Samsung Pay

Samsung Pay is coming to the UK! Well, technically it's been coming to the UK for the past several months, with the official announcement coming back at Mobile World Congress in February. We still don't know many of the specifics when it comes to the British launch of Samsung's payment service, but we can keep you informed on everything we know so far.

Read on.

When will Samsung Pay launch in the UK?

Right now Samsung Pay is currently only available in the United States, China and South Korea. The service is set to expand to more places, including the UK, soon. However Samsung hasn't provided any firm timetable.

When Samsung Pay becomes available in the UK, an over-the-air update on supported phones will enable the service.

Is Samsung Pay the same as Android Pay?

No. Android Pay is Google's own payment service which works on all Android phones running Android 4.4 KitKat with NFC (near field communication) capabilities.

Samsung Pay is a different service owned and operated by Samsung, and the technology behind it is slightly different. While Android Pay uses NFC — like a regular contactless credit or debit card — Samsung Pay can use both NFC and another technology called MST, which helps it work in more places.

MORE: Android Pay in the UK: Everything you need to know

So how does Samsung Pay work?

Samsung Pay uses NFC like Android Pay and Apple Pay — but it'll also work with regular magnetic readers thanks to a technology called MST.

In addition to working with contactless payment terminals (just like Android Pay, Apple Pay or your contactless credit card), Samsung has a unique trick up its sleeve in the form of MST — Magnetic Secure Transmission.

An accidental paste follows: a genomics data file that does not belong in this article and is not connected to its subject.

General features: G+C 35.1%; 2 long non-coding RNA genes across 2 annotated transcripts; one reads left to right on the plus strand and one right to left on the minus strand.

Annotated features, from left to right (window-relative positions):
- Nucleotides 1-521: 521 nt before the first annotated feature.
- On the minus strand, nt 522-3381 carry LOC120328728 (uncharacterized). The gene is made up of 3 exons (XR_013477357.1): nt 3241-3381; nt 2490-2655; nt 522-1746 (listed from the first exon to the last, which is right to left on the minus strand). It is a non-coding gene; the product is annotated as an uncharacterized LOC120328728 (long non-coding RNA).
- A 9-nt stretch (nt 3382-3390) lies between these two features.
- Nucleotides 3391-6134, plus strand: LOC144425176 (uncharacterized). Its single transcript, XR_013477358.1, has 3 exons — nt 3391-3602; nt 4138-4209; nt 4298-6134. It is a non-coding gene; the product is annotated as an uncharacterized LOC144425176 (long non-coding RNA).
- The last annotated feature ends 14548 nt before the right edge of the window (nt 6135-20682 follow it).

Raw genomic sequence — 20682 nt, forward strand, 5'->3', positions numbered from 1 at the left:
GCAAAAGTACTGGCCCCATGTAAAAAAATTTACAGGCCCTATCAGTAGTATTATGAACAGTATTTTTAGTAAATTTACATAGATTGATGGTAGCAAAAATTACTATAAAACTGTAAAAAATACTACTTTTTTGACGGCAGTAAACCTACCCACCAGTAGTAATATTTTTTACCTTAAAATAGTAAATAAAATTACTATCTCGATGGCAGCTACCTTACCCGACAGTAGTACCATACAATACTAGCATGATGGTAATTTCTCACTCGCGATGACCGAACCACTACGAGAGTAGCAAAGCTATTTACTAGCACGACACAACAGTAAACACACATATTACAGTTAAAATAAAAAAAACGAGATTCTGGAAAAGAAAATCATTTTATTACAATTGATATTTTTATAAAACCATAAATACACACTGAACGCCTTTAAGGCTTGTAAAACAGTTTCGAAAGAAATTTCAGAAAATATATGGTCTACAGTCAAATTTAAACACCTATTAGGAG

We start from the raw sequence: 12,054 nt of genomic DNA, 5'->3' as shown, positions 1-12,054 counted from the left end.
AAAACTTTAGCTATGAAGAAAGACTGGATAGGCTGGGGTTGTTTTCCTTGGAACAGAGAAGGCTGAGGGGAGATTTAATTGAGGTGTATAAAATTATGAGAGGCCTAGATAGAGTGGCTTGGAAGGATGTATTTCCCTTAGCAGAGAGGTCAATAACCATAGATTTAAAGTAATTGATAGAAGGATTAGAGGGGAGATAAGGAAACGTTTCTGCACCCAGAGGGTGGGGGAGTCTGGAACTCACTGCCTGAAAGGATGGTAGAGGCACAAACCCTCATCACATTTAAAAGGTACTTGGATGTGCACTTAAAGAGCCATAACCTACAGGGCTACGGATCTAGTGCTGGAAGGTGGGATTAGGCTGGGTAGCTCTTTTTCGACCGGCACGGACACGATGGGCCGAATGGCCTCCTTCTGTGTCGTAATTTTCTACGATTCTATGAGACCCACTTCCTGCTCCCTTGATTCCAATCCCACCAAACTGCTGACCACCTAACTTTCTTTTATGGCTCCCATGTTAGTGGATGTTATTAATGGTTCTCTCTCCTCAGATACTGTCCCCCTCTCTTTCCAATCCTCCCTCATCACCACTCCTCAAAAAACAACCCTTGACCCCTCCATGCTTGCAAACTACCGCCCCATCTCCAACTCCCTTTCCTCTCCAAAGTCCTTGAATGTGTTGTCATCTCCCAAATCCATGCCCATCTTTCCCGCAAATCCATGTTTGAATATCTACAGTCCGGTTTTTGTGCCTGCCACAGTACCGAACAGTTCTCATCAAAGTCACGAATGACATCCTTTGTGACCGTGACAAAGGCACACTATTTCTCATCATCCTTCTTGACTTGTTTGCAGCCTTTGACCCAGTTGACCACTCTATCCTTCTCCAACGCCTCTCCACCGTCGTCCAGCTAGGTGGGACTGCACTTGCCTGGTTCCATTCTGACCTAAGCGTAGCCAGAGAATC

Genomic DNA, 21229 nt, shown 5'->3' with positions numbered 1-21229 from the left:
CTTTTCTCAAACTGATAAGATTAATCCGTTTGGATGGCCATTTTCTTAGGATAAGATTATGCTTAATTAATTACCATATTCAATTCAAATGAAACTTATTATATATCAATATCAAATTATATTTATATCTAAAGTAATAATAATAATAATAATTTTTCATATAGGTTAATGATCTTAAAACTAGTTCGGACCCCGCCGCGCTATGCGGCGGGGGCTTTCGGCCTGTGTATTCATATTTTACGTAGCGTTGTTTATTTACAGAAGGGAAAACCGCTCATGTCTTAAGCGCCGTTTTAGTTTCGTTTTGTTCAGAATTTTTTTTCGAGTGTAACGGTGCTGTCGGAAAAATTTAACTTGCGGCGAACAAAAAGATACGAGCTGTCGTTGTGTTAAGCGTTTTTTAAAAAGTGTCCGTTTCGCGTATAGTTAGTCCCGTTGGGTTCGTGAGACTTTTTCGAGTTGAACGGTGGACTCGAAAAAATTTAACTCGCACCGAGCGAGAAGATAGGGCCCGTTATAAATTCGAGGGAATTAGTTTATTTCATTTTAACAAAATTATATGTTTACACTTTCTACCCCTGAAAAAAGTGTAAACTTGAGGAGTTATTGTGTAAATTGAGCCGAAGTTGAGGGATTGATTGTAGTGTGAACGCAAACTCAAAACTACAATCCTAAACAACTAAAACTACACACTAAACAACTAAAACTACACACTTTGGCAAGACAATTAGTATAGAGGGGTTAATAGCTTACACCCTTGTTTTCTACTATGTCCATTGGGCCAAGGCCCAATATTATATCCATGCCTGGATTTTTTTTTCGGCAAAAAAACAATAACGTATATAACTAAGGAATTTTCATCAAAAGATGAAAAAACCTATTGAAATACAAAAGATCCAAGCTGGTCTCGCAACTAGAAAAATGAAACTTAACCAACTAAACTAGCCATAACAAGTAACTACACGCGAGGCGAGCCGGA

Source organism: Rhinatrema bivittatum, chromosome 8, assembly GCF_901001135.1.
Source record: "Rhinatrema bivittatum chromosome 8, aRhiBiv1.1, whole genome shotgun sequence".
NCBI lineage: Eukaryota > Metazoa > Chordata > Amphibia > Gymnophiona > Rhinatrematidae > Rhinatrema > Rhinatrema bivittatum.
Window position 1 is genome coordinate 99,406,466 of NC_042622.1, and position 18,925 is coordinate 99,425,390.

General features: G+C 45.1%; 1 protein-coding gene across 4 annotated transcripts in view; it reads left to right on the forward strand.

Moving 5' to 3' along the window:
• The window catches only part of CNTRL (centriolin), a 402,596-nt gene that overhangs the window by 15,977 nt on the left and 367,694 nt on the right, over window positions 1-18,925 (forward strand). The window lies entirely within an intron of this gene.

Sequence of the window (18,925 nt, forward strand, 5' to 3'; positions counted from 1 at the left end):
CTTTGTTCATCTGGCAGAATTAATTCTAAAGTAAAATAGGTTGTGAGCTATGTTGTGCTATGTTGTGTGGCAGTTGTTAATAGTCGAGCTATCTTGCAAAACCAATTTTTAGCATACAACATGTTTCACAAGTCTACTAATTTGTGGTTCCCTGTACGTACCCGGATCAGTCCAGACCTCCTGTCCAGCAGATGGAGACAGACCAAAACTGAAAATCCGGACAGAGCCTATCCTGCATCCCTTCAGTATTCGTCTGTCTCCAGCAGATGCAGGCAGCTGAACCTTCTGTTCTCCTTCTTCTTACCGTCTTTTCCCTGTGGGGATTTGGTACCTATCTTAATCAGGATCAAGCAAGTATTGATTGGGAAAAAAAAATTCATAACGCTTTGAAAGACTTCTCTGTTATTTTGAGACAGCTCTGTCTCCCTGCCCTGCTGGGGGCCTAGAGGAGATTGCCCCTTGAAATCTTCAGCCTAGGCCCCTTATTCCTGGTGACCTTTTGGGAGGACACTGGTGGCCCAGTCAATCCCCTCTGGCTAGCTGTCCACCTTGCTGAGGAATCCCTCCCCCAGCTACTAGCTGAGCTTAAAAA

MST — a feature of supported Samsung phones — allows Samsung Pay to work with just about any traditional magnetic card swiper by holding the back of the phone over the swiper. (After first authenticating with your fingerprint, of course.)

That means Samsung has a distinct advantage over its rivals, in that it's able to boast support "just about everywhere" due to the ubiquity of magnetic credit card readers.

MORE: How you'll use Samsung Pay

Samsung Pay can also work with newer contactless payment terminals, which are becoming increasingly common throughout the UK. With these, you'll just hold your phone over the contactless area on the terminal, as you would a credit card.

Which Samsung devices are supported?

Supported phones and watches include:

  • Samsung Galaxy S7
  • Samsung Galaxy S7 edge
  • Samsung Galaxy S6 edge+
  • Samsung Galaxy Note 5 (not released in the UK)
  • Samsung Galaxy S6 Active (not released in the UK)
  • Samsung Galaxy S6 edge
  • Samsung Galaxy S6
  • Samsung Gear S2

It's almost certain the upcoming Galaxy Note 7 will support Samsung Pay, as well as the Gear S3 smartwatch, expected to break cover at the IFA 2016 show.

Which UK banks will support Samsung Pay

No banks have been announced just yet, but it's safe to assume Samsung will be courting the same major high street banks as Apple and Google. For what it's worth, Android Pay launched with eight major banks onboard — Bank of Scotland, First Direct, Halifax, HSBC, Lloyds, M&S, MBNA and Nationwide.

Whatever happens, expect Samsung to continue adding banks to Samsung Pay in the months following launch to plug any gaps.

Will there be a limit to Samsung Pay in the UK?

Samsung hasn't announced details of payment limits yet, however it's possible payment limits could line up with Android Pay — up to £30 without using your fingerprint, with higher amounts requiring fingerprint authentication.

How much you'll be able to pay may also depend on your bank and the merchant.

Is Samsung Pay secure to use?

Samsung Pay is arguably more secure than using a credit card, since your card details are never provided to the merchant. Instead, Samsung Pay uses a secure token generated by Samsung in order to authenticate your payment. This is true whether you're using Samsung Pay over NFC of MST.

It's debatable whether any kind of electronic payment can be completely safe and secure, but there's nothing inherently risky about paying with your phone — assuming you take sensible precautions and protect it in the same way you would a physical credit card.

Will you use Samsung Pay in the UK? Hit the comments and let us know!